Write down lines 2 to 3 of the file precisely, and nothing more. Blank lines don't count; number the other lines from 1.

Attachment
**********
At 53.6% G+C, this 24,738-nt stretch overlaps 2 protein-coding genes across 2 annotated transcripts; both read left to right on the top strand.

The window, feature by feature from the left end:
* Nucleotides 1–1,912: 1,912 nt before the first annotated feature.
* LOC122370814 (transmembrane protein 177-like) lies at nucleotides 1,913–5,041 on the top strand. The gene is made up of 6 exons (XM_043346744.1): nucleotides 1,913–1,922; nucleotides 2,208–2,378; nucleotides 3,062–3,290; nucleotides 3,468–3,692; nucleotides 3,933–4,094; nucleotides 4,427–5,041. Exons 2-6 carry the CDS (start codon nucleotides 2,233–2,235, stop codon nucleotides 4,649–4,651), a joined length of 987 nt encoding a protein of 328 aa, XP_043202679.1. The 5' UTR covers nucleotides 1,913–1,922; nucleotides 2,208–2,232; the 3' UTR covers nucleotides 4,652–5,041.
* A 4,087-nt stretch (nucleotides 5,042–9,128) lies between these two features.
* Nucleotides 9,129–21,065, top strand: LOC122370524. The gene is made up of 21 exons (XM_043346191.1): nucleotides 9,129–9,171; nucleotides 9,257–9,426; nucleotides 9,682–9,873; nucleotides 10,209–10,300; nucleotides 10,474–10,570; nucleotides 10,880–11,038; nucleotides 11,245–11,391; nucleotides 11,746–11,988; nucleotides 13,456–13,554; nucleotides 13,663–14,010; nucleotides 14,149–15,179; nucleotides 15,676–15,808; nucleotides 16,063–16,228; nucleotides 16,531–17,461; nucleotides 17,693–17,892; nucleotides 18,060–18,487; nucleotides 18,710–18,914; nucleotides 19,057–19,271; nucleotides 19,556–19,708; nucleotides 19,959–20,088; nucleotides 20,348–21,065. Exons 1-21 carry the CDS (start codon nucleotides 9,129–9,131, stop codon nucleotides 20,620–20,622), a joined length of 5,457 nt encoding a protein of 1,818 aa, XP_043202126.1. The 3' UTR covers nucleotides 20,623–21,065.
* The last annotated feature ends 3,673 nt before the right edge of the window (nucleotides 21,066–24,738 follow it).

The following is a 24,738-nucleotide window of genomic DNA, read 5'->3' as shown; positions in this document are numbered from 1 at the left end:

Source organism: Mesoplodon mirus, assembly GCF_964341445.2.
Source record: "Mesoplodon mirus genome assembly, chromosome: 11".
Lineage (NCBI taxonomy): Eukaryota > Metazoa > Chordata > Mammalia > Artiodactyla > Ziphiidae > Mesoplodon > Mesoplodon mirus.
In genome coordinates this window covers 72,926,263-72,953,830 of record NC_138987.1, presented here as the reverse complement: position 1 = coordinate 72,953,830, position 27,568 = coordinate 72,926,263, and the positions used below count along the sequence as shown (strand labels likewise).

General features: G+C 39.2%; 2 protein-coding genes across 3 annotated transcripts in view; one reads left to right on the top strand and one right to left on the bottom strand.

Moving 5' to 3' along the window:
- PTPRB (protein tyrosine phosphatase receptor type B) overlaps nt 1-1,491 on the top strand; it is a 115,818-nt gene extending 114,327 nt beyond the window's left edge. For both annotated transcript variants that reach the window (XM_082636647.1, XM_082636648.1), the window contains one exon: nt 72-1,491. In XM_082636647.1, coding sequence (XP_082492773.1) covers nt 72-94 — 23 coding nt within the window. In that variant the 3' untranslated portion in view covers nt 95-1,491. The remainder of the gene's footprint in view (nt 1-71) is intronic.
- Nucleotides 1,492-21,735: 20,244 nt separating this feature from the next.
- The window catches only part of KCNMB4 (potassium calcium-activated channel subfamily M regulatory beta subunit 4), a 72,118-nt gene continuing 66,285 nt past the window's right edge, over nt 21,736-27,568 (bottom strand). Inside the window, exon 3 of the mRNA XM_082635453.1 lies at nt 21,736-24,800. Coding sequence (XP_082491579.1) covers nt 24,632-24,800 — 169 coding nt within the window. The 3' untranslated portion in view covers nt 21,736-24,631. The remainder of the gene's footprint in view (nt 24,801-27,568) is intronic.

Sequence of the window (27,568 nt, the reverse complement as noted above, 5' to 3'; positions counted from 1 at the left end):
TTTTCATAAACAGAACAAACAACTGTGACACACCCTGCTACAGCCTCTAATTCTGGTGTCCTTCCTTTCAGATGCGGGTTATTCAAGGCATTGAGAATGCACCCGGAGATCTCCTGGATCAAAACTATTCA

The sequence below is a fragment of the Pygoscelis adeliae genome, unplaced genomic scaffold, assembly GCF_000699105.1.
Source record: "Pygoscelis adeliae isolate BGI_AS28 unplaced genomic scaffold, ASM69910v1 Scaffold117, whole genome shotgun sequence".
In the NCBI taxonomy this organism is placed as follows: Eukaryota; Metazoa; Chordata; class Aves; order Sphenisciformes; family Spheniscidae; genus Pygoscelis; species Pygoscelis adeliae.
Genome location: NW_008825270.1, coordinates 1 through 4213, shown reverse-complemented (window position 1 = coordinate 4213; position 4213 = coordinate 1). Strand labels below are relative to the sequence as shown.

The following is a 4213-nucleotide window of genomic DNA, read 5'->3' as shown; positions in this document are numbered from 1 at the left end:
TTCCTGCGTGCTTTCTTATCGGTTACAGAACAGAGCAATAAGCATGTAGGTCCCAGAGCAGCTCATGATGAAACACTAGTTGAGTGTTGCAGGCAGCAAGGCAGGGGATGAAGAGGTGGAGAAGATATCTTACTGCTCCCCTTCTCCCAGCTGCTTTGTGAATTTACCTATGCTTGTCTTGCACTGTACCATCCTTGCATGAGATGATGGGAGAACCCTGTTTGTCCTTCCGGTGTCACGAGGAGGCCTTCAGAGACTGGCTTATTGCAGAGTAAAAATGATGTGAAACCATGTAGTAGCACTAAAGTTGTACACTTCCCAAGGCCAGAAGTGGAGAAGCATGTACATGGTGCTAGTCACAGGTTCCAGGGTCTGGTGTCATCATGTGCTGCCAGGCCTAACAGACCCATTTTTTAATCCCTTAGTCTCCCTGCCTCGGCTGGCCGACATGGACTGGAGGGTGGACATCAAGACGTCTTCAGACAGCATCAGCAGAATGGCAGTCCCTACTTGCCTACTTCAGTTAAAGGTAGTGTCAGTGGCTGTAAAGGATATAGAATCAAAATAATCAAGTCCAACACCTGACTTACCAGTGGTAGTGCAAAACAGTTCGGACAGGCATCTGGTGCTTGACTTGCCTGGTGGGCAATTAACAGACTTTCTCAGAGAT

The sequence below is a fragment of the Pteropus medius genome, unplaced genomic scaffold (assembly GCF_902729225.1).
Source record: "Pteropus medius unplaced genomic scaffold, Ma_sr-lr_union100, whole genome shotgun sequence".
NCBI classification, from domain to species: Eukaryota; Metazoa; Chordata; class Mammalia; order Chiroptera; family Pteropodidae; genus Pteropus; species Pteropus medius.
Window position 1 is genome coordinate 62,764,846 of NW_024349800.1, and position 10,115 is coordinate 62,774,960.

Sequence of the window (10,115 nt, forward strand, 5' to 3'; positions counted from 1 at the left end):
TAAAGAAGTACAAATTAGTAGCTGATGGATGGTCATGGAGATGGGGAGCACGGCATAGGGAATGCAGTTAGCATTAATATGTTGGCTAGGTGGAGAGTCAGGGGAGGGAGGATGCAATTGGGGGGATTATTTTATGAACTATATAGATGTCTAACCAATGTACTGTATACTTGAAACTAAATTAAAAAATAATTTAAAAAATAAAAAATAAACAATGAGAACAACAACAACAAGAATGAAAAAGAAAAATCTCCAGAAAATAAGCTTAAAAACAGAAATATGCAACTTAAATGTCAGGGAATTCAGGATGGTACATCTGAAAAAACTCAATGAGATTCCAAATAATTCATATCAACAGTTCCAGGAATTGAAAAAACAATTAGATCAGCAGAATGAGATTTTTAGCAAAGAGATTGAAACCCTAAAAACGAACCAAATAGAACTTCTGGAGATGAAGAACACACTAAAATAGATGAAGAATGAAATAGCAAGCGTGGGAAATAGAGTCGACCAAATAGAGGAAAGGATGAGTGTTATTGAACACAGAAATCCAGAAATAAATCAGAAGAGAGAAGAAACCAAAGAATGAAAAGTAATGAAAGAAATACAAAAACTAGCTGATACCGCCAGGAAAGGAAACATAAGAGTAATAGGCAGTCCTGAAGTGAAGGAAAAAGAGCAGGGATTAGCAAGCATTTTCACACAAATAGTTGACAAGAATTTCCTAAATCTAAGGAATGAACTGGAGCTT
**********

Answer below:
The window, feature by feature from the left end:
* Nucleotides 1–1,912: 1,912 nt before the first annotated feature.